What would the James Bond movies be like if 007 had psychic powers? We may never know, but what can have the next best thing. Mind MGMT is a secret agency that uses psychically-powered agents to stop global crises. However, the agency has gone corrupt and a team of rogue agents must band together to stop the organization they once worked for.
That’s the loose plot of the 1 vs Many board game Mind MGMT from Off The Page Games. In this hidden movement game, one player takes on the role of the recruiter, while the other players must try to capture him before time runs out.
There are two ways to play Mind MGMT: A learning game and the full game. They are both somewhat similar, but the learning game leaves out a few things to give players the basics of the gameplay.
To start the full game, the recruiter secretly chooses one of the 42 spaces on the game grid to be their starting location. They then secretly move 4 more spaces. If they pass through any spaces containing one of the icons on their three cards, they collect a recruit. All of their movements will be tracked on a mini-sheet behind their player screen.
For the game proper, the recruiter will take a turn, followed by two of the four agents. Then the recruiter goes again, followed by the last two agents. No matter the player count, there are always four rogue agents in play.
On a recruiter’s turn, they must take an action, which is usually just moving 1 space (which can’t be to a space they’ve already been to). They mark it on their secret map and collect any recruit tokens if allowed. They also have 4 immortal standees and can move one of them. If they ever have 2 immortals on an icon matching one of the two immortal recruiting cards, they can claim a recruit for that icon. The card is then discarded and another is revealed.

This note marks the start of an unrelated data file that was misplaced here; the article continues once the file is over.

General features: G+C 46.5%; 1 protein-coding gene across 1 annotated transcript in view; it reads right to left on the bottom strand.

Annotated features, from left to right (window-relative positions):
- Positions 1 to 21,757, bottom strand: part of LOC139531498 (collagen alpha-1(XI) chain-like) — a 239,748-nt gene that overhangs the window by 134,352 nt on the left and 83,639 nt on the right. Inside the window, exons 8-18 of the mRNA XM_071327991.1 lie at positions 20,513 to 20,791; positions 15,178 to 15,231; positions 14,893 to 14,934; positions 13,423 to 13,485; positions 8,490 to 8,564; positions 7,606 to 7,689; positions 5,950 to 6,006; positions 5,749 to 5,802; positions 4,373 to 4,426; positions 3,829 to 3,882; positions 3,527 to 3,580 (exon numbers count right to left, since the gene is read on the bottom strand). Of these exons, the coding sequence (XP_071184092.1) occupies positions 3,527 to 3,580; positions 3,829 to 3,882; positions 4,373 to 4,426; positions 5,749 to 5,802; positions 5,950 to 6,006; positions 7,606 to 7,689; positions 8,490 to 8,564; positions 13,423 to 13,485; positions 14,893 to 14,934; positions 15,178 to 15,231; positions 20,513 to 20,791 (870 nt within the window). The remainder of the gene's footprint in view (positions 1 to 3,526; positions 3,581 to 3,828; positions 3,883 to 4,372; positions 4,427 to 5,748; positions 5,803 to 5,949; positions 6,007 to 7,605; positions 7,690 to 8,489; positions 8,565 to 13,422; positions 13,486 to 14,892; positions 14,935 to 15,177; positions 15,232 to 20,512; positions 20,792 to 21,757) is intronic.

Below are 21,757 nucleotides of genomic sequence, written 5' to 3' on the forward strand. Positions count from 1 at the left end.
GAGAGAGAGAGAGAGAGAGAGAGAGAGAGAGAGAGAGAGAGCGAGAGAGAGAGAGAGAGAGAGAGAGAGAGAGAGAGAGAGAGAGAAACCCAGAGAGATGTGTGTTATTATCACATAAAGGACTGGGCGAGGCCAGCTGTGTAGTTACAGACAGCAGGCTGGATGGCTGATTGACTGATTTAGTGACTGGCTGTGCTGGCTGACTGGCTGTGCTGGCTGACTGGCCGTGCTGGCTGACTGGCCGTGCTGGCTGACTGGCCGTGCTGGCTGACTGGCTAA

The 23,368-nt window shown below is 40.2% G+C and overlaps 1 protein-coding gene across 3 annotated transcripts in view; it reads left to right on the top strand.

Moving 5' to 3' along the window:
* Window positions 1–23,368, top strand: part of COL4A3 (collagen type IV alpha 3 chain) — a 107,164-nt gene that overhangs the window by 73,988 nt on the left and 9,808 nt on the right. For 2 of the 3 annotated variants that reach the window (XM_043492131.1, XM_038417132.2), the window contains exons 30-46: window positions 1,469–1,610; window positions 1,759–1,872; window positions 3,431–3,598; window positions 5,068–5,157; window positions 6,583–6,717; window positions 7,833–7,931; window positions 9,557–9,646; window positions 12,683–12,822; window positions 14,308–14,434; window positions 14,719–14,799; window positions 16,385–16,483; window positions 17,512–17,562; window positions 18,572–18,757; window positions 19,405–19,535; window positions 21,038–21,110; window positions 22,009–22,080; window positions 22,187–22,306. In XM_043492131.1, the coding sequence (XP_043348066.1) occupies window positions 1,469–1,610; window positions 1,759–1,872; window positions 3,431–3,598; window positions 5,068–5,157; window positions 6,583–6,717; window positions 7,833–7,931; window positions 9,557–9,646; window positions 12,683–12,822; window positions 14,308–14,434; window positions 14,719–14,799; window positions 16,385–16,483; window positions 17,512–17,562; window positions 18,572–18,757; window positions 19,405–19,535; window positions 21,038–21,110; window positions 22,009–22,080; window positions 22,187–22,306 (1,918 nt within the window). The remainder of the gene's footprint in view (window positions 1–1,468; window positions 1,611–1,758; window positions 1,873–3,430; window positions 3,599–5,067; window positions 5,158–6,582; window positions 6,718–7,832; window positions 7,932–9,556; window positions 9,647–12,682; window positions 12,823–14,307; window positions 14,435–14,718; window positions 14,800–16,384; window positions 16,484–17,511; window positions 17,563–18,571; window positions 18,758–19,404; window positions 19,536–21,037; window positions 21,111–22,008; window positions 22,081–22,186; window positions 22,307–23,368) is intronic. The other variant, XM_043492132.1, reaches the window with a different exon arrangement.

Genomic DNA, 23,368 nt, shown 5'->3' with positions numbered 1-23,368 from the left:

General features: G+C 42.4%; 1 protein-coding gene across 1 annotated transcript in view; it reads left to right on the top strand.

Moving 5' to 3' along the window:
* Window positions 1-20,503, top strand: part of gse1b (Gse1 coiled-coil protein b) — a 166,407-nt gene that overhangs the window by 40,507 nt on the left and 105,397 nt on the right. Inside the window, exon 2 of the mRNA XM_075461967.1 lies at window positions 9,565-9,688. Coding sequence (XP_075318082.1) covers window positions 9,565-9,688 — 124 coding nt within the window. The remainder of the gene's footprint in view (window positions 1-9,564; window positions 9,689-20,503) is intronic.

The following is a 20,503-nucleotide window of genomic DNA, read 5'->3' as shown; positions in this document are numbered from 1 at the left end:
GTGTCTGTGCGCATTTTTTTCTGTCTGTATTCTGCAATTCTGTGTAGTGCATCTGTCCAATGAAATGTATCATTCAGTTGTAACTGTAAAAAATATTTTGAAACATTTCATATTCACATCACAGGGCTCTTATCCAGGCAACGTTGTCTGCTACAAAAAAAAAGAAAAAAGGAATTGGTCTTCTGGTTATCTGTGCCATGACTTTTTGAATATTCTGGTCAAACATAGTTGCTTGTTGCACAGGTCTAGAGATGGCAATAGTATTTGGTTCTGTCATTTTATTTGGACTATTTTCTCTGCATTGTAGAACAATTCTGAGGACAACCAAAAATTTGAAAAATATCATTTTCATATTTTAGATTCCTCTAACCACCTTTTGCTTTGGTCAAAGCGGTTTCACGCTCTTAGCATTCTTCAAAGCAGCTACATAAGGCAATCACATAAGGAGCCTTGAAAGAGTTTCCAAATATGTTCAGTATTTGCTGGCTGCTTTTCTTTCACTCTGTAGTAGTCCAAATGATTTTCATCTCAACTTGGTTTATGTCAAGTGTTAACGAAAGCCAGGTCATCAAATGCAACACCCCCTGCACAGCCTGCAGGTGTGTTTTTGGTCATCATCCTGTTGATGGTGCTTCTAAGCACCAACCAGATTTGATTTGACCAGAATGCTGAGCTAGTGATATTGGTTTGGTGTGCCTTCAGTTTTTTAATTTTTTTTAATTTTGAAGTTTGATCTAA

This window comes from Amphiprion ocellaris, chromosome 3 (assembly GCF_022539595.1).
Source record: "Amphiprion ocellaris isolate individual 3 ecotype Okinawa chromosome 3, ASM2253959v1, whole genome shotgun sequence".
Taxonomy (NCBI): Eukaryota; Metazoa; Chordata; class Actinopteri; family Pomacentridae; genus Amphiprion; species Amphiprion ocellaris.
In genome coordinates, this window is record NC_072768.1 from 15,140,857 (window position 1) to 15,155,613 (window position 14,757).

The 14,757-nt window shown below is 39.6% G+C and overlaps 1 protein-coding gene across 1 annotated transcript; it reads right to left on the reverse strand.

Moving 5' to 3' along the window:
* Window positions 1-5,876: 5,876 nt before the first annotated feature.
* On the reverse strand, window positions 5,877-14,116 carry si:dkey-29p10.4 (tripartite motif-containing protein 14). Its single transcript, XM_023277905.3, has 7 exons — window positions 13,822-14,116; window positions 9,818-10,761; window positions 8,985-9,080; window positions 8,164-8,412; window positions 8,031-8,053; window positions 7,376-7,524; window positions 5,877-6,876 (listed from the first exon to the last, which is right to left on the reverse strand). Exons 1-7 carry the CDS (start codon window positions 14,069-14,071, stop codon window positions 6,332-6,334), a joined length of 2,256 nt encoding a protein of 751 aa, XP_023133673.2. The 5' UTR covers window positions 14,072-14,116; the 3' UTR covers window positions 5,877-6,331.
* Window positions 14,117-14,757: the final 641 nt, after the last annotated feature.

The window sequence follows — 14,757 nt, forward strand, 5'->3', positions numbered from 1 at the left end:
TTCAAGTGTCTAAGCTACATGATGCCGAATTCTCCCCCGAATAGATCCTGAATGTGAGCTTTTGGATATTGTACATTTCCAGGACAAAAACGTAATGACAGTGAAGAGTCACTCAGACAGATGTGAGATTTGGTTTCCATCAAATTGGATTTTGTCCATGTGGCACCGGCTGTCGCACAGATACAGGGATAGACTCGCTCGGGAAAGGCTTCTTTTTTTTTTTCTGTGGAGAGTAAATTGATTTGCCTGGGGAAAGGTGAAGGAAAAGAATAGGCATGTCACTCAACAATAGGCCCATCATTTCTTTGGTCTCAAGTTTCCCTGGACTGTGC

The rogue agents have a bit more options on their turn. Each turn, an agent can move and take an action (and optionally use their special ability). Their main actions are:
- Ask: Ask If the recruiter has been on one of the icons in their space. If yes, then the recruiter must place a foot token on the matching icon somewhere on their path (not necessarily the space the agent was standing on).
- Reveal: If the agent is on a space with a foot token, they can reveal, which forces the recruiter to reveal when exactly they were in that spot. They take a thought token and write down the hour number they entered that space.
- Shakedown: If an agent is in a space with an immortal, they can’t ask, reveal, or capture. But they can do a shakedown. To do so, they pick any icon on the board, and if it matches one of the recruiter’s 3 cards, they must discard it, leaving one less icon they can recruit from.
- Capture: If the recruiter is secretly in your spot, you capture him and win the game.
Round go back and forth like this until either the recruiter has collected all of the recruit tokens, the time token has advanced to the end of the track (both of those are recruiter wins), or the recruiter is captured.
If the above makes you feel like there is a lot going on with this game, you are not wrong. For a hidden movement game, Mind MGMT has a lot of layers (kind of like an onion). This isn’t a simple game of hide and seek like many others in the genre. Mind MGMT is going to require focus and some deduction skills from the rogue agents. That’s because there are quite a few wrinkles to the game that I didn’t even touch on above.